This prototype of the aerospike engine has already been tested by the Dresden researchers on the test stand of the Institute of Aerospace Engineering of TU Dresden.
This prototype of the aerospike engine has already been tested by the Dresden researchers on the test stand of the Institute of Aerospace Engineering of TU Dresden.

Researchers at the Fraunhofer Institute for Material and Beam Technology (IWS) and TU Dresden have developed a prototype 3D printed rocket engine featuring an aerospike nozzle for microlaunchers.

The nozzle consists of a spike-like center-body designed to accelerate combustion gases. Microlaunchers are reportedly an alternative to conventional launch vehicles that can launch small satellites up to 350 kilograms into space.

According to the institute, the fuel injector, combustion chamber and nozzle are printed layer by layer in a laser powder bed fusion (L-PBF) additive manufacturing (AM) process. Applied layer by layer, the powder is then melted. This selective laser melting gradually builds a component with one-millimeter-wide cooling channels that follow the combustion chamber’s contours. Residual powder in the channels is then vacuumed out.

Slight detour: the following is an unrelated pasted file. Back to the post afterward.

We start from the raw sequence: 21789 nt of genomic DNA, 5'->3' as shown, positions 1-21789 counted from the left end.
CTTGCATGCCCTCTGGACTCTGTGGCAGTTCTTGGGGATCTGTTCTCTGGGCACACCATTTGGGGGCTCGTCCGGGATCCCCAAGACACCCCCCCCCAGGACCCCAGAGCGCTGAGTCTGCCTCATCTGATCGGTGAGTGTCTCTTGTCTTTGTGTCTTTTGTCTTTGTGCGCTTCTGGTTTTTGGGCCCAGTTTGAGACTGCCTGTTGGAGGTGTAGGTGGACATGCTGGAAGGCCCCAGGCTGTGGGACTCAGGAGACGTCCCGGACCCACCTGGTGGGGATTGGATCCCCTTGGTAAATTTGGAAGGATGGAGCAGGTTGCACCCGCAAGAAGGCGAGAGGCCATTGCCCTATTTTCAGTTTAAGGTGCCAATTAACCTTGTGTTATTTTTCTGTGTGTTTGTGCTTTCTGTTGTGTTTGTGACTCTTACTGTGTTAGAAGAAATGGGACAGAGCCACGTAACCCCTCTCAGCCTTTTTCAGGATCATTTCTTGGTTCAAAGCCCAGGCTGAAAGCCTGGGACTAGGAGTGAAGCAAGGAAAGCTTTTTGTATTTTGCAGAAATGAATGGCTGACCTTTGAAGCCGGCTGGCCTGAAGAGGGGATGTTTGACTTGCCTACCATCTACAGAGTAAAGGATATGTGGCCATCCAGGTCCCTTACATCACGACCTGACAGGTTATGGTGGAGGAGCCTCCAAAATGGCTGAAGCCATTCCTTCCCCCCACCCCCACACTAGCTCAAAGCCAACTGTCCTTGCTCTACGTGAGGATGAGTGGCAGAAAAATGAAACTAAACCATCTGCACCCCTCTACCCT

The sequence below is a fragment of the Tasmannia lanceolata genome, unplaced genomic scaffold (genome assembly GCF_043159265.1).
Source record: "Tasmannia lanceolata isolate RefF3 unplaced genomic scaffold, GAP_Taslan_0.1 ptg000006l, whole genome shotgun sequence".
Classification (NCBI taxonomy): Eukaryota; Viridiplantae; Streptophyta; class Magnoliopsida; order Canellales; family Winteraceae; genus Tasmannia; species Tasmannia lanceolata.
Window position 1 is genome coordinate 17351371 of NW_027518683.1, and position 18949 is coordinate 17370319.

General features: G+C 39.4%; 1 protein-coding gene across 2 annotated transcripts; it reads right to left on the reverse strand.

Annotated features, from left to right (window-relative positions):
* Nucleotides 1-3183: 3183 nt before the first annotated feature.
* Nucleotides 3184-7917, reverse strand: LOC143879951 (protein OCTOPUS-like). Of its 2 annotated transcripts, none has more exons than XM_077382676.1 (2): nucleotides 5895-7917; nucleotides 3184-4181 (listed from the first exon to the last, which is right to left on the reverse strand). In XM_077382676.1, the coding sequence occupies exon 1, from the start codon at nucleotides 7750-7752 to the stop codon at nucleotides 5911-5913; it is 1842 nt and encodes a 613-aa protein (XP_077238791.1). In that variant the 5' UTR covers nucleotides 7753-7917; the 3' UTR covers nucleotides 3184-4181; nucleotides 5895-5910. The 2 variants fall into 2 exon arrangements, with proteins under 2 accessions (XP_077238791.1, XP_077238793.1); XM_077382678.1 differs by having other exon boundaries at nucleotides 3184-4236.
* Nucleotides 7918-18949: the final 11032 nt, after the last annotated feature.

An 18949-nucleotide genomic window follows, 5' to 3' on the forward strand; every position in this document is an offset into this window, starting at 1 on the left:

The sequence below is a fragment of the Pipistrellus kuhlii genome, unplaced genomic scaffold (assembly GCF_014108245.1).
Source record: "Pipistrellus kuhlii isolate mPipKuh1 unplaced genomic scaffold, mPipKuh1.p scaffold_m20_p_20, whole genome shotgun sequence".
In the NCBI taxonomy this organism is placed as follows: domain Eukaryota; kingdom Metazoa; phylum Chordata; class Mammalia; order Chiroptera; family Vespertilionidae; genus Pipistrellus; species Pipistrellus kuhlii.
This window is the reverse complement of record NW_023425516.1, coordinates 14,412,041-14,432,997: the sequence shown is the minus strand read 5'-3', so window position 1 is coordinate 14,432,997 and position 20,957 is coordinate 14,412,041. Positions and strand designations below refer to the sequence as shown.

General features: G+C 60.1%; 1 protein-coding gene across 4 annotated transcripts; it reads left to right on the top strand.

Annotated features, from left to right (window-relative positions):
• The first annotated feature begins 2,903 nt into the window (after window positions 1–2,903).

‘We opted for an additive way of manufacturing the metal rocket because the engine requires very good cooling and needs internal cooling channels,’ said Mirko Riede, group manager 3D manufacturing at Fraunhofer IWS. ‘This complex regenerative cooling system with labyrinthine internal ducts cannot be milled or cast in conventional ways. This metal has to hold up to rigorous demands, remaining solid at high temperatures and conducting heat well to ensure optimum cooling.’

Fraunhofer says that the scaled metal prototype could consume 30% less fuel than conventional engines and be more compact that conventional systems. The aerospike nozzle developed by Fraunhofer IWS and TU Dresden better adapts to the changing pressure on the trip from Earth to orbit, according to the company.

‘The technology behind aerospike engines dates back to the 1960s,’ said Michael Müller, scientific assistant at the Additive Manufacturing Center Dresden (AMCD), which is jointly operated by Fraunhofer IWS and TU Dresden. ‘But our ability to produce engines as efficient as this is owed to the freedom brought by additive manufacturing and its embedding in conventional process chains.’

‘Every gram saved is worth its weight in gold in space flight because less fuel has to be taken into orbit,’ added Riede. ‘The heavier the overall system, the lighter its payload has to be.’

This story uses material from Fraunhofer, with editorial changes made by Materials Today. The views expressed in this article do not necessarily represent those of Elsevier.